From Mercury to Mars: A Hard Act to Follow: War of the Worlds and the Challenges of Literary Adaptation

October 14, 2013
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What is left to tell after the end of the world, and who is there to tell it? In his Mercury Theater signoff on October 30, 1938, producer and star Orson Welles boasted that the evening’s “War of the Worlds” broadcast had “annihilated the world before your very ears and utterly destroyed the C.B.S.” While these scenes of otherworldly invasion from the program’s opening 40-minute act have been a source of much discussion, its 20-minute closing act is seldom addressed and stands in stark contrast to the fast action and stylistic innovation of Act I.  Featuring Welles as Professor Pierson reading diary accounts of his travels through the ruins of New Jersey and Manhattan, Act II consists of two long stretches of voiceover narration, broken up by a short dialogue scene between Pierson and a passing stranger. While faithful to H. G. Wells’s 1898 book, this act’s reliance on monologue violated norms of 1930s radio production, which dismissed the technique as a regressive print convention unsuited for radio. However, WOTW’s own use of the technique was no mere technical error, but instead spoke to much broader shifts in the aesthetics of Golden Age radio drama, whose budding crop of auteur producers sought to challenge existing norms and cultivate more self-consciously “literary” styles of narration.

Disagreeable to recall

Narration in H. G. Wells’s novel framed as an act of writing.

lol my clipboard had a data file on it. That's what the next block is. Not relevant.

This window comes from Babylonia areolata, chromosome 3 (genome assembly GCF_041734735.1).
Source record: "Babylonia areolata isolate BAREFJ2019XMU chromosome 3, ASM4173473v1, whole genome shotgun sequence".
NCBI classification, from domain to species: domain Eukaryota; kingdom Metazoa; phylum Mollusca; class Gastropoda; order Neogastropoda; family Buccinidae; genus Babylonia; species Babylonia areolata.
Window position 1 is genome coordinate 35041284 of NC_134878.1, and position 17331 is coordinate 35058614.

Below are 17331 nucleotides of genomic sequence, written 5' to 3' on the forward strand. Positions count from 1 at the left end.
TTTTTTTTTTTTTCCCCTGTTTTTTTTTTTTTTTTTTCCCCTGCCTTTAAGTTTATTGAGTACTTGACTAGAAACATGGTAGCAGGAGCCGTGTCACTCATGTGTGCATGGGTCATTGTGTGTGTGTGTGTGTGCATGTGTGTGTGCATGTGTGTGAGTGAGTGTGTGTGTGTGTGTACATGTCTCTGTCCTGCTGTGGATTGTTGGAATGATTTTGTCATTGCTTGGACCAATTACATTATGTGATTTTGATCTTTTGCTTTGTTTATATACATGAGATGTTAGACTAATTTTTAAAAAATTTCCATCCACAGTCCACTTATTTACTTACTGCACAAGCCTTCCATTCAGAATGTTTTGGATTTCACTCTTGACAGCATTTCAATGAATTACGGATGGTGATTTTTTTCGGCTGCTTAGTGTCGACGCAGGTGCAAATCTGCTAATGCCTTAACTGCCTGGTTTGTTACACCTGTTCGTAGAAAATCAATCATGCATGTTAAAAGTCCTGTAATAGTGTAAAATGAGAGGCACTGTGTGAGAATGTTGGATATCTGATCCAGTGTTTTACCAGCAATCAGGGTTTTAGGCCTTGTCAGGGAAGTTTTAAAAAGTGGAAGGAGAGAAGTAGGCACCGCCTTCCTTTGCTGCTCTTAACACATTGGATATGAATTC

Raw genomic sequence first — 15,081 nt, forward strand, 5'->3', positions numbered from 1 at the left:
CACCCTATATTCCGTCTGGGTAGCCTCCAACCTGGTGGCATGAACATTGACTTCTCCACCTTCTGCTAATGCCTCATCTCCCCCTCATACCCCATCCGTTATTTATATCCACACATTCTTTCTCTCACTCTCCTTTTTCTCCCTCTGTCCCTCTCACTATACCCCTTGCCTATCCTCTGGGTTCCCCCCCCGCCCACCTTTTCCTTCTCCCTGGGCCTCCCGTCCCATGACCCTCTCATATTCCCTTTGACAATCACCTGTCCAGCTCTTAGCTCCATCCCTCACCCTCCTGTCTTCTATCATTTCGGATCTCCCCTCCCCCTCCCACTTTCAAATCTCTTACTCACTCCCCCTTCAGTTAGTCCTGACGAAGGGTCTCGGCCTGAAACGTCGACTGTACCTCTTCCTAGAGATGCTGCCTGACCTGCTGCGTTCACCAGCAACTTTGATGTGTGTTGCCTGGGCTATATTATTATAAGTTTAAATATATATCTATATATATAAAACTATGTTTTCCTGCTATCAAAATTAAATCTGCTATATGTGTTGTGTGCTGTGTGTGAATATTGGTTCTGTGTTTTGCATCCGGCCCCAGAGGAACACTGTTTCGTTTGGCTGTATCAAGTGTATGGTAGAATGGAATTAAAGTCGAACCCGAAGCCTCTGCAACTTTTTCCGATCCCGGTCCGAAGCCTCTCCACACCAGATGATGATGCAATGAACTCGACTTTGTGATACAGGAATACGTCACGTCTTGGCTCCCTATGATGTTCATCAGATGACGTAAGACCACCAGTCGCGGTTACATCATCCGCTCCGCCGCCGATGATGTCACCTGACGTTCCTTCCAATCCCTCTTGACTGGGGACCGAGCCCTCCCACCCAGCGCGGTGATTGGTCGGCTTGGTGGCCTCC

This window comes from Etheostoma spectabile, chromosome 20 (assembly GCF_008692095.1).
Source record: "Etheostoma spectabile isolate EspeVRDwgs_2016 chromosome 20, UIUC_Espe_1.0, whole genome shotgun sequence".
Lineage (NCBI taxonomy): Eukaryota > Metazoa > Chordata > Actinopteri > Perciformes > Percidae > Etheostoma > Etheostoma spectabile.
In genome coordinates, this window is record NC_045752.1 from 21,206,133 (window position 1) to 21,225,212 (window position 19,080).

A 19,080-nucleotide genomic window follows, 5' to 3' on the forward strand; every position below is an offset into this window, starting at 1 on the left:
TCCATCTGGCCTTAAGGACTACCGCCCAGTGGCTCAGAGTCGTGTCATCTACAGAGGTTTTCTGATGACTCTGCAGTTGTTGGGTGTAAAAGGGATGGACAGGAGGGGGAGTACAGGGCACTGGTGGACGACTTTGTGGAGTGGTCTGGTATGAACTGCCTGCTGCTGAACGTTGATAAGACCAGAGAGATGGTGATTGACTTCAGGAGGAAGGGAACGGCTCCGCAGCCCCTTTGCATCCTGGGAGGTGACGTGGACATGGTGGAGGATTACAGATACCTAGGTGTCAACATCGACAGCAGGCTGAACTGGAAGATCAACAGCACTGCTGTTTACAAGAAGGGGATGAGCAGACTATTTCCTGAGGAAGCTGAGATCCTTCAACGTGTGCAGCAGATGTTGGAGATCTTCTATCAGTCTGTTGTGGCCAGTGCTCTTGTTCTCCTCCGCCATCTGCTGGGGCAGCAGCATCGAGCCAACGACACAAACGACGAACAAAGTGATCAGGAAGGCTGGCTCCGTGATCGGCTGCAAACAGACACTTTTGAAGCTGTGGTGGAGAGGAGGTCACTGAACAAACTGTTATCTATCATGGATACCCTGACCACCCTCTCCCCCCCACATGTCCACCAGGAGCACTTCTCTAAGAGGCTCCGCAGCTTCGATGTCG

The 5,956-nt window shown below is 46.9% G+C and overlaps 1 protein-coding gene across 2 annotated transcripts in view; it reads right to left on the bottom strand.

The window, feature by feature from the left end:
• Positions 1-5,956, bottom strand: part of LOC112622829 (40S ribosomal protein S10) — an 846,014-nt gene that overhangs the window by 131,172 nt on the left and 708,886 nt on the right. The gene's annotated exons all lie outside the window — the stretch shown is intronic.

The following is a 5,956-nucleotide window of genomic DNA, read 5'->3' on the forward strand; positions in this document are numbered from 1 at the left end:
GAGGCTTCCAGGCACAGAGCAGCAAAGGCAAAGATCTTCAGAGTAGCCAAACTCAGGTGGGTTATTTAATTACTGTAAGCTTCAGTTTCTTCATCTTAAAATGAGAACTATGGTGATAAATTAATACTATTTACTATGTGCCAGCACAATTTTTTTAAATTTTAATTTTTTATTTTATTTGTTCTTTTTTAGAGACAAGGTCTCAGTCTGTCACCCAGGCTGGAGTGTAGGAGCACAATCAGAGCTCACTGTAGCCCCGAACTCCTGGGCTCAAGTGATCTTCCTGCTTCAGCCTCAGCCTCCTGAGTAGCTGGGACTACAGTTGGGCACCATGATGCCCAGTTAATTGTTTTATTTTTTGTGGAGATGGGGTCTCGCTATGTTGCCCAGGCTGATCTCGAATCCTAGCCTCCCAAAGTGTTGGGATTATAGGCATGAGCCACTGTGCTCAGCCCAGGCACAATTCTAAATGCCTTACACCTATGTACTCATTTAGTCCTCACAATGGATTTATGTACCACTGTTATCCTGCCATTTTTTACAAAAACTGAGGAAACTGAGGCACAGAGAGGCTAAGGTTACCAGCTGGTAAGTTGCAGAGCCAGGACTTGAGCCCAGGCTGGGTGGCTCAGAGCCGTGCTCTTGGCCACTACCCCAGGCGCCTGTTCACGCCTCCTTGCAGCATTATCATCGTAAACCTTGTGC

Professor Pierson in the radio version reads from his diary.

While not without their advantages, literary adaptations presented numerous technical challenges that formed the subject of extensive discussion in early production literature. Serving as presold properties and ready programming fodder, adaptations had the added advantage of lending prestige to sustaining shows such as Mercury, directly aiding its bid for commercial sponsorship as the rebranded Campbell Playhouse scarcely a month after WOTW’s airdate. However, the technical challenges of literary adaptation were often daunting. Early writers were warned to approach literary content with caution, as most conventions of print narration were wholly unsuited for broadcast purposes. NBC’s Assistant Continuity Director Katharine Seymour, for instance, in her 1931 manual, How to Write for Radio, noted that “in adapting printed fiction to radio, a complete transformation must be brought about,” since “there will be no fine descriptive passages to relieve . . . a hackneyed plot” or “make up for the lack of action.” CBS Continuity Director Max Wylie, in his 1939 Radio Writing, argued that “[no] piece of literature . . . cannot, somehow, be creditably transmitted to the radio audience,” but concurred that some posed serious problems. In particular, he noted, was “the problem of the one-man story” that “takes place substantially within a man’s mind and which we experience by being taken to this mind. Here is the radio problem . . . to whom is the man going to talk?”